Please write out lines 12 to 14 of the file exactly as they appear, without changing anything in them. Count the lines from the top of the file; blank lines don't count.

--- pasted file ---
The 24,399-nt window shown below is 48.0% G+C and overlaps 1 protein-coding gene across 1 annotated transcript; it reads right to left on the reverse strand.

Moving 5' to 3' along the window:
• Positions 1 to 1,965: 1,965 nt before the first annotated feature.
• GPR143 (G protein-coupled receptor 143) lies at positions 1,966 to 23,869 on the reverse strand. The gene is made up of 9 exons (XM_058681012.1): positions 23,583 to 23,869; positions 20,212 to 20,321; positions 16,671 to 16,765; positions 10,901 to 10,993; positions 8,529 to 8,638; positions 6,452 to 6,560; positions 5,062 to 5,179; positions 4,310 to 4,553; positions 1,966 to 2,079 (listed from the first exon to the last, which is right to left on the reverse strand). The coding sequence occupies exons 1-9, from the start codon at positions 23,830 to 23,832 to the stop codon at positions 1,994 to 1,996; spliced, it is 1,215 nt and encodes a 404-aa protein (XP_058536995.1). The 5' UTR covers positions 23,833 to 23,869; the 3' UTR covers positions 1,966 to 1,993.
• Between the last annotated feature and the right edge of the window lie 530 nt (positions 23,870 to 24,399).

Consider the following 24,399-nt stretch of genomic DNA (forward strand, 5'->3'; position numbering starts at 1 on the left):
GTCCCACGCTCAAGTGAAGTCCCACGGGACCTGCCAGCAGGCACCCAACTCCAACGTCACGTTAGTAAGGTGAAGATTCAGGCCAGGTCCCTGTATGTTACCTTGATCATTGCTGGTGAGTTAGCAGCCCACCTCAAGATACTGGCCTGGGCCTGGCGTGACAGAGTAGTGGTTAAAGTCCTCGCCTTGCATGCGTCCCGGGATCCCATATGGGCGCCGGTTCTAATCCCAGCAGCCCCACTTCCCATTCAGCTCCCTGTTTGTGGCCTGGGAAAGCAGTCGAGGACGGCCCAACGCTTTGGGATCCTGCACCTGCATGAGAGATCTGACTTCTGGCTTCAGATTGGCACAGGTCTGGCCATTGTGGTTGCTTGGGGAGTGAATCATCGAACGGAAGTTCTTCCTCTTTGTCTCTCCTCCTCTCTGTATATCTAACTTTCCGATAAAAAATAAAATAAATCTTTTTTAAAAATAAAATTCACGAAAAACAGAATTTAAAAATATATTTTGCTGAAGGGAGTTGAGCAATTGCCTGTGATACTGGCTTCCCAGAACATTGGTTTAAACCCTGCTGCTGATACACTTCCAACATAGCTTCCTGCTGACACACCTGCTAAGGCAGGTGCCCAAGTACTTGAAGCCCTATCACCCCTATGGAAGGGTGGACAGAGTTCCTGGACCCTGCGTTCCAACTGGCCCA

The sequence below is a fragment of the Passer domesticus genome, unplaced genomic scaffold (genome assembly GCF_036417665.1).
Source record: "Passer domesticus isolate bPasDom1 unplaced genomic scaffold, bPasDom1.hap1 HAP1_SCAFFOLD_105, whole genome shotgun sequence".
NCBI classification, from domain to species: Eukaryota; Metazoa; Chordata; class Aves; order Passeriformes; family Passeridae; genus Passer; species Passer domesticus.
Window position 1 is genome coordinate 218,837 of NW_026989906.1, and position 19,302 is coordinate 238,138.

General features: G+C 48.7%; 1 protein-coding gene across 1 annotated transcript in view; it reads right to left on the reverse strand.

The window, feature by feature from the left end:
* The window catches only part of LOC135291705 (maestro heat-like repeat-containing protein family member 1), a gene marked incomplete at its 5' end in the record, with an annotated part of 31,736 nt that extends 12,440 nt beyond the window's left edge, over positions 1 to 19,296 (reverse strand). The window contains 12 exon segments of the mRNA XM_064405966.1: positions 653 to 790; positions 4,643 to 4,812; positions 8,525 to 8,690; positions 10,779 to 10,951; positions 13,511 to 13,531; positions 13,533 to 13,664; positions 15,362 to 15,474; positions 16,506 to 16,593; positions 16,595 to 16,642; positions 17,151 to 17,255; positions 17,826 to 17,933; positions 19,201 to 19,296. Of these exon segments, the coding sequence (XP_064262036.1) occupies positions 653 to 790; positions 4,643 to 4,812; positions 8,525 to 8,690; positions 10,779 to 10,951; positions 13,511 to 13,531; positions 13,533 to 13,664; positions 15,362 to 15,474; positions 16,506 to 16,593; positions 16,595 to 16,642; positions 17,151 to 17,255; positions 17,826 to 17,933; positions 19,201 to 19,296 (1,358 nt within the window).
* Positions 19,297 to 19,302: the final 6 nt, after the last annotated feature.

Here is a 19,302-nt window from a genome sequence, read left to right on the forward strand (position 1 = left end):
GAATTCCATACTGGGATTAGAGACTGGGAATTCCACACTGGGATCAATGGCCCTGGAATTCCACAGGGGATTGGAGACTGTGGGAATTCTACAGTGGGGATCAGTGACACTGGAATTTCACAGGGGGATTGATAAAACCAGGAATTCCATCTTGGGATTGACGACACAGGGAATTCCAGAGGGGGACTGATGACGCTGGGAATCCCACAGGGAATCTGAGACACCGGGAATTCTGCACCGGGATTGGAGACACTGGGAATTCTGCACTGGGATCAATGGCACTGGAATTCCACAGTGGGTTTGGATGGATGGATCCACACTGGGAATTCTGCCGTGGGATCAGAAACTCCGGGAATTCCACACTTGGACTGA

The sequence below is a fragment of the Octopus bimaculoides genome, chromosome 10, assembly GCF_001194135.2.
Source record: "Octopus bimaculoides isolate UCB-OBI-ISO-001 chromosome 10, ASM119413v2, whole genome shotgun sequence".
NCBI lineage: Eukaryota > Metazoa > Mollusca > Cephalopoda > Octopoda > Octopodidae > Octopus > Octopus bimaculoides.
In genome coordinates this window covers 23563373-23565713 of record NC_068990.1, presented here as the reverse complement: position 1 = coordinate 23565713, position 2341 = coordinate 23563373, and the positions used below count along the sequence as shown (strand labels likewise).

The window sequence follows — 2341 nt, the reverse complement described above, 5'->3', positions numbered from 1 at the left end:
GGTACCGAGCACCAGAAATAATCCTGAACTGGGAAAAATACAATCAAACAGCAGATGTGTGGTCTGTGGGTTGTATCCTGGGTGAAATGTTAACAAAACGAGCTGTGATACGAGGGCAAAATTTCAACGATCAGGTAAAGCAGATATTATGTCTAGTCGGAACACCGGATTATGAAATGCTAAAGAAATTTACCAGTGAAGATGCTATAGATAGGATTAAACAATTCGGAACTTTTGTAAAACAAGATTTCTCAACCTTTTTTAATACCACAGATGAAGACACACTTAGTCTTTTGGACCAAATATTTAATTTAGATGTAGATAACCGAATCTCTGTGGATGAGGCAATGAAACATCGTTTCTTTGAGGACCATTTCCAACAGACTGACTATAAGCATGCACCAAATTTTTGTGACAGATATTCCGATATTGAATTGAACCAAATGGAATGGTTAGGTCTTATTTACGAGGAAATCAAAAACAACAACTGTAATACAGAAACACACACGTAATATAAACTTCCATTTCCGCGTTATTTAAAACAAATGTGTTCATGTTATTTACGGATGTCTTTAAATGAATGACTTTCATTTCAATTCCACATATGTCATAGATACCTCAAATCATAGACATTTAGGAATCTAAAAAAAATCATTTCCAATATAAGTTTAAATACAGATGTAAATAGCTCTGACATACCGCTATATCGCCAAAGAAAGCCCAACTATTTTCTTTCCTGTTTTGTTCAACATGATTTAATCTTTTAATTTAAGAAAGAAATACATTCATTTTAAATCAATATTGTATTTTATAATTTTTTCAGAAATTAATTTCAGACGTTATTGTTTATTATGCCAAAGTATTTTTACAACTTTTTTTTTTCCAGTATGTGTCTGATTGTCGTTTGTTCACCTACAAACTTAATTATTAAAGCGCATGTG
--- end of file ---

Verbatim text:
General features: G+C 48.7%; 1 protein-coding gene across 1 annotated transcript in view; it reads right to left on the reverse strand.

The window, feature by feature from the left end:
* The window catches only part of LOC135291705 (maestro heat-like repeat-containing protein family member 1), a gene marked incomplete at its 5' end in the record, with an annotated part of 31,736 nt that extends 12,440 nt beyond the window's left edge, over positions 1 to 19,296 (reverse strand). The window contains 12 exon segments of the mRNA XM_064405966.1: positions 653 to 790; positions 4,643 to 4,812; positions 8,525 to 8,690; positions 10,779 to 10,951; positions 13,511 to 13,531; positions 13,533 to 13,664; positions 15,362 to 15,474; positions 16,506 to 16,593; positions 16,595 to 16,642; positions 17,151 to 17,255; positions 17,826 to 17,933; positions 19,201 to 19,296. Of these exon segments, the coding sequence (XP_064262036.1) occupies positions 653 to 790; positions 4,643 to 4,812; positions 8,525 to 8,690; positions 10,779 to 10,951; positions 13,511 to 13,531; positions 13,533 to 13,664; positions 15,362 to 15,474; positions 16,506 to 16,593; positions 16,595 to 16,642; positions 17,151 to 17,255; positions 17,826 to 17,933; positions 19,201 to 19,296 (1,358 nt within the window).